Varicose veins are dilated, enlarged or swollen, tortuous, twisted veins that usually appears raised and swollen and typically appearing dark purple or bluish color. Varicose veins are also known as varicosities. The most commonly affected areas are the lower limbs (legs) because of the increased pressure in the veins of the lower body due to standing or walking.
Varicose veins can just be simply a cosmetic concern for some people, but for others it can be a cause of aching pain and discomfort. They can also lead to very serious problems.
Symptoms and Signs
Symptoms may include:
Varicose veins in a majority of cases may not cause any pain, though in some cases it can cause severe pain.
- Aching legs or heavy feeling in the legs
- Swelling in the lower legs
- Itching around the veins
- Skin discoloration surrounding the vein that is varicosed
- Spider veins or telangiectasia on the leg that is affected. Spider veins are similar to varicose veins, but they’re smaller. They are often red or blue and can be found closer to the skin surface.
Signs of varicose veins
- Dark purple or bluish colored veins.
- Bulging veins appearing twisted
- Skin discoloration
- Healed or active ulcers
Arteries have the role to carry blood from the heart to the rest of the body, whereas veins carry blood from the rest of the body to the heart. The veins of the lower legs need to work against gravity to carry the blood back to the heart. Muscle contractions act as pumps to aid this job of pumping blood back to the heart.
The veins of the lower legs have valves that permit blood flow only on one way. It prevents the blood from flowing backwards due to gravity. Due to weakness in the valves, it may not function properly and the blood can flow backwards and get collected in the veins instead of getting back to the heart. This causes the veins to enlarge, stretch or twist.
Some of the major risk factors of varicose veins are:
- Age: Risk for varicose veins is increased as age advances. As we grow older and usually after the 40s, the valves in our veins get weaker due to wear and tear. Due to the weakness in the valves, some blood doesn’t flow back to the heart and it gets collected in the leg veins.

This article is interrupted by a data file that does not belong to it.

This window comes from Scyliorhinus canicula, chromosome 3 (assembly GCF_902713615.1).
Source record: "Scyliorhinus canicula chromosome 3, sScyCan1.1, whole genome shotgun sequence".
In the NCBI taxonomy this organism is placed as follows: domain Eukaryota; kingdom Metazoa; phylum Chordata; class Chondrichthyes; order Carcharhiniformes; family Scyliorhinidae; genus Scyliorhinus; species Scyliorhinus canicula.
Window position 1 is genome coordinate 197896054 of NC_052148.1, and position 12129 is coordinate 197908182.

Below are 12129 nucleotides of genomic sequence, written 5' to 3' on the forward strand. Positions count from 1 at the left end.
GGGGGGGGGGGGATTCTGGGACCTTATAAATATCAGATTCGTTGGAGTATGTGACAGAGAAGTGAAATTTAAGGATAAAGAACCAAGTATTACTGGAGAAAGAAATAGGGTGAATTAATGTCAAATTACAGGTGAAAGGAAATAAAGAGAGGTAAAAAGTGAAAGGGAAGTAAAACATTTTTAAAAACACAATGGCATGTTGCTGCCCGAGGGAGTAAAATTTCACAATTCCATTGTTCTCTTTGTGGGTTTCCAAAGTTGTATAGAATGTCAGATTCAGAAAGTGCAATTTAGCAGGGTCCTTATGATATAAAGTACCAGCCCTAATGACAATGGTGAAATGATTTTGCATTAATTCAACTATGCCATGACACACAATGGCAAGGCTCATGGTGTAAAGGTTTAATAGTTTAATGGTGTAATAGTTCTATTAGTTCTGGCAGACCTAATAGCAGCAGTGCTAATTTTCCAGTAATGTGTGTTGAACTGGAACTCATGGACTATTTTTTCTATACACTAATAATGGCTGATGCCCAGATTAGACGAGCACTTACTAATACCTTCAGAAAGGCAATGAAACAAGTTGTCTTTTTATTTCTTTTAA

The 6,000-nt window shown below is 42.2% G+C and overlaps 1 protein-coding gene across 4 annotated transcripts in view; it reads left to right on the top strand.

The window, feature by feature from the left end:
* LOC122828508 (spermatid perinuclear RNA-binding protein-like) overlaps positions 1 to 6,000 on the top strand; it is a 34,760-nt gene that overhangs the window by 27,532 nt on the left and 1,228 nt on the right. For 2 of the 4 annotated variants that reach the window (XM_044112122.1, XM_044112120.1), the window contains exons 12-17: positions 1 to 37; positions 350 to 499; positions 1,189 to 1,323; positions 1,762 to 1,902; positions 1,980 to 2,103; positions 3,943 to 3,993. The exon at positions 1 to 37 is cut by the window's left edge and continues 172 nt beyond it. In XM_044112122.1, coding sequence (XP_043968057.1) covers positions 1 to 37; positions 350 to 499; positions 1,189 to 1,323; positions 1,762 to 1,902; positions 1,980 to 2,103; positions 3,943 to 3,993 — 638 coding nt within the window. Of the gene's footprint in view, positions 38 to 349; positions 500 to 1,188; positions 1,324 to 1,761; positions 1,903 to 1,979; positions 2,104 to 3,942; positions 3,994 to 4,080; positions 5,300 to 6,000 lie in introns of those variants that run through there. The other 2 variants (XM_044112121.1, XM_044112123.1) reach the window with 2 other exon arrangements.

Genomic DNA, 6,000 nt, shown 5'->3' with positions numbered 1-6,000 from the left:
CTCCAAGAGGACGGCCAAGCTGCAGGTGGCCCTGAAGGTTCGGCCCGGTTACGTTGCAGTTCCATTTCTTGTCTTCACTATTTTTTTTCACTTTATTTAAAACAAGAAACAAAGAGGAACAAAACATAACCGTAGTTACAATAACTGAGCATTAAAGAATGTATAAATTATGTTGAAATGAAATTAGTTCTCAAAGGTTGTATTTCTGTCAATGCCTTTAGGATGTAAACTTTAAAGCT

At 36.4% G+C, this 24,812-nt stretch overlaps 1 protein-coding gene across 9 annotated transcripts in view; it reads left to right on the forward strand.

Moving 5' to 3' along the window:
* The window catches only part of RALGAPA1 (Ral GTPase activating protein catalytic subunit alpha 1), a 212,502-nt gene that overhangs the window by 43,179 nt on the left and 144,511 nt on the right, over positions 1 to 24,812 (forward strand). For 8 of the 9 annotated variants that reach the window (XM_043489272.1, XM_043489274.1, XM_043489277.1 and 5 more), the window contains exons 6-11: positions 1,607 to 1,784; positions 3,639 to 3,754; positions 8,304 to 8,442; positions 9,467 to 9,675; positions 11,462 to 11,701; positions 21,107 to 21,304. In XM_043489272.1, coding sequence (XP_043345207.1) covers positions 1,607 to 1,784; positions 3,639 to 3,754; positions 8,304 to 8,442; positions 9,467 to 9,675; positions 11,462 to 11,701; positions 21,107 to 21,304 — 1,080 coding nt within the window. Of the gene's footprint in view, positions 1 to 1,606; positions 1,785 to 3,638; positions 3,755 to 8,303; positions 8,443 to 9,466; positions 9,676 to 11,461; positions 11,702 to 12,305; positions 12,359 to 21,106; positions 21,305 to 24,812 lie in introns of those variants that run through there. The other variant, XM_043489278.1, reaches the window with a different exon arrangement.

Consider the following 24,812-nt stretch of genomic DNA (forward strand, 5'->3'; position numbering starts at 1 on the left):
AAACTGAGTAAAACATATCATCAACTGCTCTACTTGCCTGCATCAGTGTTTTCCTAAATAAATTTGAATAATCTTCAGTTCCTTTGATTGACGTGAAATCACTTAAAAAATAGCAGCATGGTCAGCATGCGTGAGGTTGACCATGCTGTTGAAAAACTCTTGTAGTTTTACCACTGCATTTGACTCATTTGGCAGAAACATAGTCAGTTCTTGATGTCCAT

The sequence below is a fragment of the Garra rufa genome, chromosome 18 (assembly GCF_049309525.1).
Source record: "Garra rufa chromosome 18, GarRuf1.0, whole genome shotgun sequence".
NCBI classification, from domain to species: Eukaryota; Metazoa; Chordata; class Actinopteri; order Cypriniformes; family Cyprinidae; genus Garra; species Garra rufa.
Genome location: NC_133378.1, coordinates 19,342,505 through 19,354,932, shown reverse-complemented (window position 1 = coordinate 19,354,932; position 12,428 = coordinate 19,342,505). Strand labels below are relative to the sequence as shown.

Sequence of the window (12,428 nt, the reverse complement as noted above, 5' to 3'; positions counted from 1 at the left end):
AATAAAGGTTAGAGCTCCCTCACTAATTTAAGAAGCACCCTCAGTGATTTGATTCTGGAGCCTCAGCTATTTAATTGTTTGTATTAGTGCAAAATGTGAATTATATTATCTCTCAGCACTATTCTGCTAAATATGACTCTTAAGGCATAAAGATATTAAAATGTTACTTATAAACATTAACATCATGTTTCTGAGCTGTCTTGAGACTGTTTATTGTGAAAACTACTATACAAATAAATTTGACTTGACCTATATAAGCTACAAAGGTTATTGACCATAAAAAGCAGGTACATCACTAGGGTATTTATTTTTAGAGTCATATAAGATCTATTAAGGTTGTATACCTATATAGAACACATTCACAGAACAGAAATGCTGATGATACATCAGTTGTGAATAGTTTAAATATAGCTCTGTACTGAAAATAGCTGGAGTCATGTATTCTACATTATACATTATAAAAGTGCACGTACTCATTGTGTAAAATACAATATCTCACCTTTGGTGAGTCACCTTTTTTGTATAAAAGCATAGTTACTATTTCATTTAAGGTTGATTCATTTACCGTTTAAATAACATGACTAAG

- Gender: Women are more likely than men to develop the condition. This could be the result of the hormonal changes during pregnancy, premenstruation or menopause. Female hormones have a tendency of relaxing the vein walls.
- Pregnancy: During pregnancy, because of the growing fetus in the body, there is an increase in the volume of blood in the body. This puts more pressure in the veins of the lower body causing the veins to get enlarged. The enlarged uterus press on the veins and prevent good flow to the heart.
- Obesity and overweight: Being obese can add pressure on the veins of the lower legs. Increased abdominal fat compresses the veins causing strain on the walls of the vein and valves.
- Genetic factors may have some role.
- Damage in the veins: Having suffered trauma in the past can causes weakness in the veins and they may not function properly.
- Blood clot: People having a history of blood clots or deep vein thrombosis are at high risk of developing varicose veins.
- Standing or sitting for long duration: Being in the same position for long periods result in incomplete emptying of veins.
Varicose veins can cause complications, which include:
- Formation of ulcers. Due to increased venous pressure on the lower legs, painful ulcers may form on the skin near the varicose veins, especially near the ankles. It is advisable to see your doctor if there is any discoloration of the skin near the varicose veins, because the discoloration could be an indication of an ulcer forming.
- Blood clots. Persistent pain in the legs or swelling may be indicative of blood clot. This condition is medically known as thrombophlebitis. The development of blood clots in superficial veins may progress to deep vein of the legs and this condition is called Deep Vein Thrombosis or DVT. It is important for the patient to seek immediate medical attention in case a DVT is suspected as it can lead to further complications like pulmonary embolism.
- Bleeding. Occasionally, the veins very close to the skin may burst. Urgent medical attention is necessary in such cases.
Prevention of varicose veins may not be completely possible. But some possible measures can be taken which include reducing your weight, exercising, changing your sitting or standing position regularly, keeping the legs elevated.
Ultrasound of abdomen to check for any block or pressure on veins.
Venous Doppler to
- assess the extent of varicosity
- look for the presence of perforator vein problems
- to detect inefficiency of valves
- to look for DVT
- Calcium ______
- Vitamin E
- Radiofrequency Ablation (RFA)
- Ligation and excision of varicose veins
Generally, all these procedures are done under spinal or general anesthetics. Two days of hospitalization and a few more days of rest may be necessary to recover.